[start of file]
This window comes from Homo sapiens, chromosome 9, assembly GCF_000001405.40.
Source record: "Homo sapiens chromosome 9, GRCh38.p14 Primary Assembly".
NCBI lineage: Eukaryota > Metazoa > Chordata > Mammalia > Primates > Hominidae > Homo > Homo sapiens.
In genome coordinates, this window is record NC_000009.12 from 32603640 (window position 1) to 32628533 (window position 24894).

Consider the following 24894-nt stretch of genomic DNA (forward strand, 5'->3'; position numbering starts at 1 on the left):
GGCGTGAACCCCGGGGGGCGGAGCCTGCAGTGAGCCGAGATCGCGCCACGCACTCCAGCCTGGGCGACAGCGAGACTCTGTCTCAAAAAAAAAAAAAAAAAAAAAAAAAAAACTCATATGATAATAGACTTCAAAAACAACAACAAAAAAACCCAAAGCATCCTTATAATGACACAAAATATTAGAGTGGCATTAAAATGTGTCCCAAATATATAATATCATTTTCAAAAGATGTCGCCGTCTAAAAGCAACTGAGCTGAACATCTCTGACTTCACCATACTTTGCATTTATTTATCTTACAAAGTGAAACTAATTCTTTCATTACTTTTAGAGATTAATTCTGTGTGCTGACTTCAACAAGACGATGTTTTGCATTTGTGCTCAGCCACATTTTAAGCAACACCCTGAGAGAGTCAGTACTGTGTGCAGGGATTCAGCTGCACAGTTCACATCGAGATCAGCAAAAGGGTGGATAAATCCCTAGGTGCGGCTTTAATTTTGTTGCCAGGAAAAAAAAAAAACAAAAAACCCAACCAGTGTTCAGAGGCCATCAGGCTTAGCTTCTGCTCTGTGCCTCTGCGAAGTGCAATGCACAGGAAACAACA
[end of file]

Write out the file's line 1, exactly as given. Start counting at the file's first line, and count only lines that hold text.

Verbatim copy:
This window comes from Homo sapiens, chromosome 9, assembly GCF_000001405.40.